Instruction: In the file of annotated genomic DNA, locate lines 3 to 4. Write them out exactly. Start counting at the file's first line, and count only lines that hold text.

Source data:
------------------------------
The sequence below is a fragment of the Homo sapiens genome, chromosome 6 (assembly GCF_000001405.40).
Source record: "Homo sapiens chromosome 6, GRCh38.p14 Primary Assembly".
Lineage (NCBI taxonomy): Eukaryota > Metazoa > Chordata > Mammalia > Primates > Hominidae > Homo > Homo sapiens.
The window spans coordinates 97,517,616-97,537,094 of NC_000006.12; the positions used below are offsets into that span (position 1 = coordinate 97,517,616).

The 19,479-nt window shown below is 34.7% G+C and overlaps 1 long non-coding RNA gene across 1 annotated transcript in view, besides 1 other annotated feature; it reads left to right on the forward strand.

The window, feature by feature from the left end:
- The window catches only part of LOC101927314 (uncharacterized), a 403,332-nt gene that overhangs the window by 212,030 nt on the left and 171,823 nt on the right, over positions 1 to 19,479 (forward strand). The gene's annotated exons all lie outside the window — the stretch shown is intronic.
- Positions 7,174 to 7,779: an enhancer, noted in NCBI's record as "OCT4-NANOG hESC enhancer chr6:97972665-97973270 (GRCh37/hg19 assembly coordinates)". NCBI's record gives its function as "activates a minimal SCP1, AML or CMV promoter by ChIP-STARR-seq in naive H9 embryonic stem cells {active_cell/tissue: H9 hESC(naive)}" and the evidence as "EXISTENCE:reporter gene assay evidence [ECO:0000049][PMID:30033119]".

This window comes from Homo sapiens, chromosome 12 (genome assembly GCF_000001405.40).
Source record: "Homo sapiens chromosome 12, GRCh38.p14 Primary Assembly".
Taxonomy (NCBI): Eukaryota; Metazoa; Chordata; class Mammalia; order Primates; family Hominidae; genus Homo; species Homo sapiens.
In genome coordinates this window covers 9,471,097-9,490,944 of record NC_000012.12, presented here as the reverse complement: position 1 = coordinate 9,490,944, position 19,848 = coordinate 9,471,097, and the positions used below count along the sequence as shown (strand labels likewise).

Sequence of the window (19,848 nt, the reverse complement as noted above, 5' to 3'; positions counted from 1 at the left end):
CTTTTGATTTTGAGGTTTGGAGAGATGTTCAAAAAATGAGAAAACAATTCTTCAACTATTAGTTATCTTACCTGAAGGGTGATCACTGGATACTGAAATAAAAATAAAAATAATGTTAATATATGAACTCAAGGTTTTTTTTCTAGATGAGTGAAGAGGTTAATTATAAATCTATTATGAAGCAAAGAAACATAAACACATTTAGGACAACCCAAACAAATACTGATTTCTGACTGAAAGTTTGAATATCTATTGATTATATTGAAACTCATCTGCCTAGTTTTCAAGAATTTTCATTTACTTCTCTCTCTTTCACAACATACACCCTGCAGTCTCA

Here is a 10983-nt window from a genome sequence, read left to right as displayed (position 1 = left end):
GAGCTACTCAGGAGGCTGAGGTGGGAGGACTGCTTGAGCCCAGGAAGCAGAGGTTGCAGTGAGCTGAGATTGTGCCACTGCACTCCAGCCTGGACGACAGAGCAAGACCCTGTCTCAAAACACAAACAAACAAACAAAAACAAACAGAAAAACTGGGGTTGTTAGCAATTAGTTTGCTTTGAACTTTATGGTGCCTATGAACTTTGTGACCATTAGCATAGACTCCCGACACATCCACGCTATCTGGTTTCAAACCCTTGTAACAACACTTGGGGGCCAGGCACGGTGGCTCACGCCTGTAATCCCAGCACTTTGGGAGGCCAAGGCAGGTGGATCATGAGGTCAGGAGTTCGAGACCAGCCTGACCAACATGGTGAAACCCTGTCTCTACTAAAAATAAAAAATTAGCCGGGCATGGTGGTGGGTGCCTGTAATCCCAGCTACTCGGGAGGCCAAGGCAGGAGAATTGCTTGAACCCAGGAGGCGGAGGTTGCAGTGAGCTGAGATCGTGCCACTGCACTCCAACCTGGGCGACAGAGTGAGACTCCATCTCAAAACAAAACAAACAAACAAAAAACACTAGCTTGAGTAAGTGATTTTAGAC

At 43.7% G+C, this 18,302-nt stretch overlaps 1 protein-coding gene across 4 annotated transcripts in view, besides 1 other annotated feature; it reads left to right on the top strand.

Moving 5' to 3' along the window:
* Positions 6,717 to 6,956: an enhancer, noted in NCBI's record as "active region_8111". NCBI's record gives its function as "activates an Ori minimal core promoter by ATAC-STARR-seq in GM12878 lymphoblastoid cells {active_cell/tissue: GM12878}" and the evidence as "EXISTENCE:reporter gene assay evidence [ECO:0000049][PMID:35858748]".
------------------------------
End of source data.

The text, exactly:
Lineage (NCBI taxonomy): Eukaryota > Metazoa > Chordata > Mammalia > Primates > Hominidae > Homo > Homo sapiens.
The window spans coordinates 97,517,616-97,537,094 of NC_000006.12; the positions used below are offsets into that span (position 1 = coordinate 97,517,616).